Walmart and an off-duty Jackson County Sheriff’s deputy face a wrongful death lawsuit for a shooting that resulted in the death of a man who was suspected of shoplifting.
The lawsuit, filed on behalf of Donald Sneed III, in Jackson County Circuit Court alleges negligence that resulted in Sneed’s death on May 28, 2017. Sneed died following a struggle with Deputy Lauren Michael outside the front doors of a Walmart at 10300 E. U.S. 350 in Raytown.
Michael was working off-duty security at the store and was trying to help store employees who had stopped Sneed for allegedly shoplifting when Sneed disarmed the deputy of her stun gun and shocked her in the neck with it.
The deputy shot Sneed to protect herself and others in the store, a spokesman for the sheriff’s office said following the incident.
Jackson County authorities have not said how many shots Michael fired. An incident report and surveillance video of the altercation have not been released.
Sneed had active felony warrants for robbery and tampering with a motor vehicle at the time of the shooting.
Since then the case has been referred to the Jackson County Prosecutor’s Office to determine whether criminal charges should be filed.
The wrongful death lawsuit also names U.S. Security, the St. Louis-based security firm that hired Michael as a third defendant.
It alleges that Sneed was unarmed when he was tackled by Walmart employees and posed no threat to Michael or the public.
“The killing was therefore unjustified, willful and reckless,” according to the petition. “That as a direct proximate result of the negligent willful and unjustified reckless use of excessive force by Defendant Michael, Donald Sneed lost his life needlessly.”
Walmart failed to properly train its security officers or employees “in the appropriate and safe methods of detaining and/or restraining individual,” the lawsuit alleges.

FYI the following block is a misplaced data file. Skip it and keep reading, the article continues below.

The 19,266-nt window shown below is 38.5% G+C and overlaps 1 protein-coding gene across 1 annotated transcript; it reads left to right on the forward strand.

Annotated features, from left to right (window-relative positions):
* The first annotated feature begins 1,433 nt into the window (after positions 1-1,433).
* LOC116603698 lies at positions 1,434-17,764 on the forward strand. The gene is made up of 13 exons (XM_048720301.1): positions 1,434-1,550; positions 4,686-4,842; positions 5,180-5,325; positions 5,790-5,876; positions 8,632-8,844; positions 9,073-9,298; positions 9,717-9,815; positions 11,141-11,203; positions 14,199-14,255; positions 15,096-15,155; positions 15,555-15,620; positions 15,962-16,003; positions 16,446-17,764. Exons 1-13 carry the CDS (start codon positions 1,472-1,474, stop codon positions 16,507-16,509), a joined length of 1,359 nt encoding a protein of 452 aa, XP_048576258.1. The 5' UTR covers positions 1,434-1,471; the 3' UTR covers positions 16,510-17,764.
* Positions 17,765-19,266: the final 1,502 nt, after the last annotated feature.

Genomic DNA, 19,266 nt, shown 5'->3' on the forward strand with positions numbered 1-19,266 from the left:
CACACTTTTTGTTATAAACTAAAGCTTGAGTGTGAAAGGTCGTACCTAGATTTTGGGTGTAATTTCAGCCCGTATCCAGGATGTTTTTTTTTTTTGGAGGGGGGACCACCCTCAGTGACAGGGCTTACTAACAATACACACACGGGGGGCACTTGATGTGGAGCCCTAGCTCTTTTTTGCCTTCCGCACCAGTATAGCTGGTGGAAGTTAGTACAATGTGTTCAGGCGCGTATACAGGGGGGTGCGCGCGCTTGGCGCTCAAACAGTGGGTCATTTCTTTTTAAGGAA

The company said in a statement that Michael’s actions were appropriate due to the nature of the incident.
“Our understanding is the uniformed Sheriff’s Deputy attempted to arrest someone who was wanted on several warrants and he resisted, which led to the events that followed,” the company said. “We have reviewed the Petition and responded appropriately. We plan to defend the company.”
Michael remains employed by the Jackson County Sheriff’s Office. Last year, she was awarded a medal of valor by then-Sheriff Mike Sharp for her actions in the Walmart incident. In announcing the award, the sheriff’s office said:
“We are all fortunate that Deputy Michael was not injured seriously in the event and that she was able to go home safely to her family and her friends,” Sharp said in a release. “It’s also obvious that the training she received as a Sheriff’s deputy helped produce the outcome that it did for her.”
Patrick Foppe, an attorney representing Michael, could not be reached for comment.
However, in court filings, Foppe said Michael recognized Sneed as being wanted for felony arrest warrants. She alerted store employees, who allegedly watched Sneed shoplift some merchandise. A struggle ensued when two store employees tried to stop Sneed as he left the store.
Sneed then became violent and resisted arrest. He struck Michael, pulled her hair and used a stun gun on her, according to the court filing.
The jury trial for the lawsuit is scheduled for June 2020, according to court records.